Agile and documentation are not two words that are often associated in articles or blog posts. Scrum teams have however to find alternate ways to spread the knowledge among their member. In this article, Viktor Cessan explains how he uses an exercise named History Lines to share knowledge in Agile teams.
Articles, Blog Posts, Books and Quotes on Agile Project Management
Fifty Quick Ideas to Improve your User Stories is another book from Gojko Adzic, a consultant and author that already produced some very good books on Agile requirements like Impact Mapping and Specification by Example. It goal is to help people involved with Agile requirements to improve their discussion with the stakeholders and the planning activities associated with user stories. This is clearly not a book for beginners on how to write user stories.
How can you achieve a modern Agile organization? Starting from the description of the version 1.0 and 2.0 of organizations, Zuzi Šochová explains how to transition to a new Agile work organization that relies team and communication more than on individuals.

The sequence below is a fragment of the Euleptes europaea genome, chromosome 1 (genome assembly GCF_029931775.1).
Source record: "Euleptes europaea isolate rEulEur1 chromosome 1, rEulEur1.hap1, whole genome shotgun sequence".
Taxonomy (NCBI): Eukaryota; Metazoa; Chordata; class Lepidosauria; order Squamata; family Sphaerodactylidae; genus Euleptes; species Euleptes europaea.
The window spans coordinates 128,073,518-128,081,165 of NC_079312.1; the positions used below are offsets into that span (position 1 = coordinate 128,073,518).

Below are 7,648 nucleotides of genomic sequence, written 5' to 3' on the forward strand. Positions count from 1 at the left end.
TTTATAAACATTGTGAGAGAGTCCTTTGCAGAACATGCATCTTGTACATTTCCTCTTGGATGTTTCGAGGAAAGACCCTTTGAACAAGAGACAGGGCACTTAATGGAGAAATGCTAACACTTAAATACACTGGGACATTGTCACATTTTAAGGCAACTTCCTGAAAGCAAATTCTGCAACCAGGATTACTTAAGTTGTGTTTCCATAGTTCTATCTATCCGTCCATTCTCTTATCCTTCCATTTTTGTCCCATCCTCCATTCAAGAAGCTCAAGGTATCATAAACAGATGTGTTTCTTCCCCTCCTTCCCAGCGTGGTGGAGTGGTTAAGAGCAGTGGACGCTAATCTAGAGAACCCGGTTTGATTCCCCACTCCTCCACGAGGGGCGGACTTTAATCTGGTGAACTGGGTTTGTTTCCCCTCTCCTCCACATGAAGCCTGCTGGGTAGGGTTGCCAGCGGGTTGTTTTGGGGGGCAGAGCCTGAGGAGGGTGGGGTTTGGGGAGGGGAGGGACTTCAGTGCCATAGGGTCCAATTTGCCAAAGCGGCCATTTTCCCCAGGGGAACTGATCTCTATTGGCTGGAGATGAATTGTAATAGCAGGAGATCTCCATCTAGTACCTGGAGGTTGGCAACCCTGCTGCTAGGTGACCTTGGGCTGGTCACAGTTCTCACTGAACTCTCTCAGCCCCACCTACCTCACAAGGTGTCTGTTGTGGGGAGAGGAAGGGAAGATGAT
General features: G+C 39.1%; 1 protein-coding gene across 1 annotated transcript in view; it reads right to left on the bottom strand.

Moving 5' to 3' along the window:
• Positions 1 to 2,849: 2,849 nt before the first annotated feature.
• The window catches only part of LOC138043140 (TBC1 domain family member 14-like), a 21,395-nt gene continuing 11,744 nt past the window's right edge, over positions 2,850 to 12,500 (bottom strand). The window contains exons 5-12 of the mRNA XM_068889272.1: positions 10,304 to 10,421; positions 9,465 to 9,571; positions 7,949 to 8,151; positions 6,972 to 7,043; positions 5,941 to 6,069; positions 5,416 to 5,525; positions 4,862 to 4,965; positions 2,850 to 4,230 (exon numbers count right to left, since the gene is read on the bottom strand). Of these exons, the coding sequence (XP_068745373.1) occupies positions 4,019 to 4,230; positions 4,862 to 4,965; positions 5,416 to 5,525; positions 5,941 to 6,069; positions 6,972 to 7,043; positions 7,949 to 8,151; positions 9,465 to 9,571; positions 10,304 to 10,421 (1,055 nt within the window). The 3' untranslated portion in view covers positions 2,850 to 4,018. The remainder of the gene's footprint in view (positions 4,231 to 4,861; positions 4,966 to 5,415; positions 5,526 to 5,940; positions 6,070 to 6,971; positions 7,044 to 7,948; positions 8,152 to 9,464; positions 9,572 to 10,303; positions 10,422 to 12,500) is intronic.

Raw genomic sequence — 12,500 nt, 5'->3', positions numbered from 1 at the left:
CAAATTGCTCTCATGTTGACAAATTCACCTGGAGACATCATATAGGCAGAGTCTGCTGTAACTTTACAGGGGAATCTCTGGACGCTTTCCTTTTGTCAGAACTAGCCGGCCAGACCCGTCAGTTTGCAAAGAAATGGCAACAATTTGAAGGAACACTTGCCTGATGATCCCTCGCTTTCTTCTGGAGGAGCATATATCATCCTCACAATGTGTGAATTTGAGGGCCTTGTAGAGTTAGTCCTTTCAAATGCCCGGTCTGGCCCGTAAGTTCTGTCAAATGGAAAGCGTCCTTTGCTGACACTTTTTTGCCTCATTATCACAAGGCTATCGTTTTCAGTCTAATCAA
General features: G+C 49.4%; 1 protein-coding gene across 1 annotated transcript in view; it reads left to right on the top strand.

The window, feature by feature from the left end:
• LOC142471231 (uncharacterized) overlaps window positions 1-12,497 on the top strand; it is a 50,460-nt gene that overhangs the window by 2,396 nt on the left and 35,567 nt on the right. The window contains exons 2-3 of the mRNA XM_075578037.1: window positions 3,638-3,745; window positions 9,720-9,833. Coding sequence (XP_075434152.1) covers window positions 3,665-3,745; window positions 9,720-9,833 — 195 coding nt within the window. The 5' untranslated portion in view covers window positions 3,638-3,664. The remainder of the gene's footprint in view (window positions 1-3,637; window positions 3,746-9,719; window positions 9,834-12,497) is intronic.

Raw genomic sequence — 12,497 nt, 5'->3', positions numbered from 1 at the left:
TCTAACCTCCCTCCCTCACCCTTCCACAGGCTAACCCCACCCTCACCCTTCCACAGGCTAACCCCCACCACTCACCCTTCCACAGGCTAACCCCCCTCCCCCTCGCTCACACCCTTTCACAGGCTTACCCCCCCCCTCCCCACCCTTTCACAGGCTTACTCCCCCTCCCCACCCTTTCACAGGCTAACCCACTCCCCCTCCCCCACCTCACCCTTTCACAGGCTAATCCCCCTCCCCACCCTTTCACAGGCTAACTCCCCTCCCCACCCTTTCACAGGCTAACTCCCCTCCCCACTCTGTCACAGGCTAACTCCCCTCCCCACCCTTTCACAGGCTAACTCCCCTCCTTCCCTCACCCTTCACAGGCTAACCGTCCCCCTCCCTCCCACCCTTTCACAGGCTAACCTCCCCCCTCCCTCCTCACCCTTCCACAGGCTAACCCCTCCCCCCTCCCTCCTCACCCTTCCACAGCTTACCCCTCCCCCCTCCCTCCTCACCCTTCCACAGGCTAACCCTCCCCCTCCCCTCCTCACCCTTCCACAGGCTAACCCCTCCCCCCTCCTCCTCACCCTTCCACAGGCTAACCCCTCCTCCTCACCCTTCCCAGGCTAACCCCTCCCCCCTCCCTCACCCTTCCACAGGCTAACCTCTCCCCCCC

Confessions of a serial product owner is a short guide to a business person aiming for becoming an excellent product owner in Agile and Scrum projects. It was written in 2009 and is based on the personal experience of Anna Forss.
Shifting responsibilities from a “command and control” organization towards self-organized teams is not easy. In her article “Managing Product Teams for Success”, Teresa Torres discusses the challenges that you face when you try manage product teams by outcomes.
When an approach or a technology reach the hype level, then every IT solutions provider include it in the description of what it offers. This is today the case for Agile and Scrum in software development. This is why the Defense Innovation Board (DIB) has worked on a document to help US Department of Defense (DoD) agencies to detect Agile bullshit.
One of the trends associated with the Agile approach is the shift from “building the software right” to “building the right software”. This translates in putting more emphasis on collaborative product definition activities and quicker feedback. The Minimum Viable Product (MVP) is an approach that tries to elicit quick customer feedback while providing him with a working product. In his book Lean Inception, Paulo Caroli proposes a workshop-based recipe to build the MVP canvas.